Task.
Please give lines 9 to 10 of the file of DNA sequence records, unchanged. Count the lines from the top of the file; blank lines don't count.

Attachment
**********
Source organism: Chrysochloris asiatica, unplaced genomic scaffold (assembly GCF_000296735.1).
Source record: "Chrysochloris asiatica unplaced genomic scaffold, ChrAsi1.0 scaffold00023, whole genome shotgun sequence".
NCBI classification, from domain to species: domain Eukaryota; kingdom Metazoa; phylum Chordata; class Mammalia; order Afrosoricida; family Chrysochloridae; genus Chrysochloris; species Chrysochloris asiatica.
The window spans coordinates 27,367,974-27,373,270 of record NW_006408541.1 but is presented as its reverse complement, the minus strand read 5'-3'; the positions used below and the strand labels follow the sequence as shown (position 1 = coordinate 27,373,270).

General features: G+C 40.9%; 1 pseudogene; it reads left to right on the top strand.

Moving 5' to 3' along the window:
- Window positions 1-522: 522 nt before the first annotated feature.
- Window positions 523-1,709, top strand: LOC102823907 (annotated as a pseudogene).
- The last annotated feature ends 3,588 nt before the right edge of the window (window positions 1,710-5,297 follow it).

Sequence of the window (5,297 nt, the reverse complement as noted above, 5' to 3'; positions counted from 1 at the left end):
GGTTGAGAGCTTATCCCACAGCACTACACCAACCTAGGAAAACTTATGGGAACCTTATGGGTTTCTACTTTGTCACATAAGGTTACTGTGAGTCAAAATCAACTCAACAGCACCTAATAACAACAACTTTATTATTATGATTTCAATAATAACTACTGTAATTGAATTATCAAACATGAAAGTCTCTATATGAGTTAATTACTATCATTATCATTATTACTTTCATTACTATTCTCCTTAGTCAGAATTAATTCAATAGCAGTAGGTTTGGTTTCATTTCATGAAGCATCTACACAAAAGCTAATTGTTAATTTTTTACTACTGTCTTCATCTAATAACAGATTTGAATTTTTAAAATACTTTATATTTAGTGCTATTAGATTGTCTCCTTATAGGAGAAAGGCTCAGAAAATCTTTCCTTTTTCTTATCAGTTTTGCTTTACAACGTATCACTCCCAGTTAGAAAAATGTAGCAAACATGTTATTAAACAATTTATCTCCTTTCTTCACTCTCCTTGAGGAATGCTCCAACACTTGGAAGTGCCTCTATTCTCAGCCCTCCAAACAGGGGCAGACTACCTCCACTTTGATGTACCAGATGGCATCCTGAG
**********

- The last annotated feature ends 3,588 nt before the right edge of the window (window positions 1,710-5,297 follow it).

Sequence of the window (5,297 nt, the reverse complement as noted above, 5' to 3'; positions counted from 1 at the left end):